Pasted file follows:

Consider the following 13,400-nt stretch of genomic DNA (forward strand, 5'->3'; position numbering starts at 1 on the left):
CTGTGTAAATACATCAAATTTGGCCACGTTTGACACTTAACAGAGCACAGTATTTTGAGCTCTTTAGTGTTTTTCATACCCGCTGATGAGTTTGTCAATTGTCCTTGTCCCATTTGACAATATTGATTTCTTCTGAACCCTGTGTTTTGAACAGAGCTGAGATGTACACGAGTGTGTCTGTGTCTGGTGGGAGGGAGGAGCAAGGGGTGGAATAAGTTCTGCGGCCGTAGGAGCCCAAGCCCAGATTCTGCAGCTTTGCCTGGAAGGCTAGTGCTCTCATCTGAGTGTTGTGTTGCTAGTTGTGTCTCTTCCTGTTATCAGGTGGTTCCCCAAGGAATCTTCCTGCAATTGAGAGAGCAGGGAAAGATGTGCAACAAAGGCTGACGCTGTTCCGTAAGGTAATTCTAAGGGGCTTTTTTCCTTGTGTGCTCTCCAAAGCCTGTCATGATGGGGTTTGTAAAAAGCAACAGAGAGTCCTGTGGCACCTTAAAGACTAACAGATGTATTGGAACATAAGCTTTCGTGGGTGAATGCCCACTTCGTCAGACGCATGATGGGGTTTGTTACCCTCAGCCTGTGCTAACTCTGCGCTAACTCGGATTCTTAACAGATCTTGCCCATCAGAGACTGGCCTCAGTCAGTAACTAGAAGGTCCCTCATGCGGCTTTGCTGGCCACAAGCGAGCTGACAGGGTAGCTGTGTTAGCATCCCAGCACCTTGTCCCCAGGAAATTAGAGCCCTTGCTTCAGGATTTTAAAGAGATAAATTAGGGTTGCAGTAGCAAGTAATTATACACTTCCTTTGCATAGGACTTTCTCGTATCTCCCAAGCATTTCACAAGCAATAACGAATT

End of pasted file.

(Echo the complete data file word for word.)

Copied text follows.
Consider the following 13,400-nt stretch of genomic DNA (forward strand, 5'->3'; position numbering starts at 1 on the left):
CTGTGTAAATACATCAAATTTGGCCACGTTTGACACTTAACAGAGCACAGTATTTTGAGCTCTTTAGTGTTTTTCATACCCGCTGATGAGTTTGTCAATTGTCCTTGTCCCATTTGACAATATTGATTTCTTCTGAACCCTGTGTTTTGAACAGAGCTGAGATGTACACGAGTGTGTCTGTGTCTGGTGGGAGGGAGGAGCAAGGGGTGGAATAAGTTCTGCGGCCGTAGGAGCCCAAGCCCAGATTCTGCAGCTTTGCCTGGAAGGCTAGTGCTCTCATCTGAGTGTTGTGTTGCTAGTTGTGTCTCTTCCTGTTATCAGGTGGTTCCCCAAGGAATCTTCCTGCAATTGAGAGAGCAGGGAAAGATGTGCAACAAAGGCTGACGCTGTTCCGTAAGGTAATTCTAAGGGGCTTTTTTCCTTGTGTGCTCTCCAAAGCCTGTCATGATGGGGTTTGTAAAAAGCAACAGAGAGTCCTGTGGCACCTTAAAGACTAACAGATGTATTGGAACATAAGCTTTCGTGGGTGAATGCCCACTTCGTCAGACGCATGATGGGGTTTGTTACCCTCAGCCTGTGCTAACTCTGCGCTAACTCGGATTCTTAACAGATCTTGCCCATCAGAGACTGGCCTCAGTCAGTAACTAGAAGGTCCCTCATGCGGCTTTGCTGGCCACAAGCGAGCTGACAGGGTAGCTGTGTTAGCATCCCAGCACCTTGTCCCCAGGAAATTAGAGCCCTTGCTTCAGGATTTTAAAGAGATAAATTAGGGTTGCAGTAGCAAGTAATTATACACTTCCTTTGCATAGGACTTTCTCGTATCTCCCAAGCATTTCACAAGCAATAACGAATT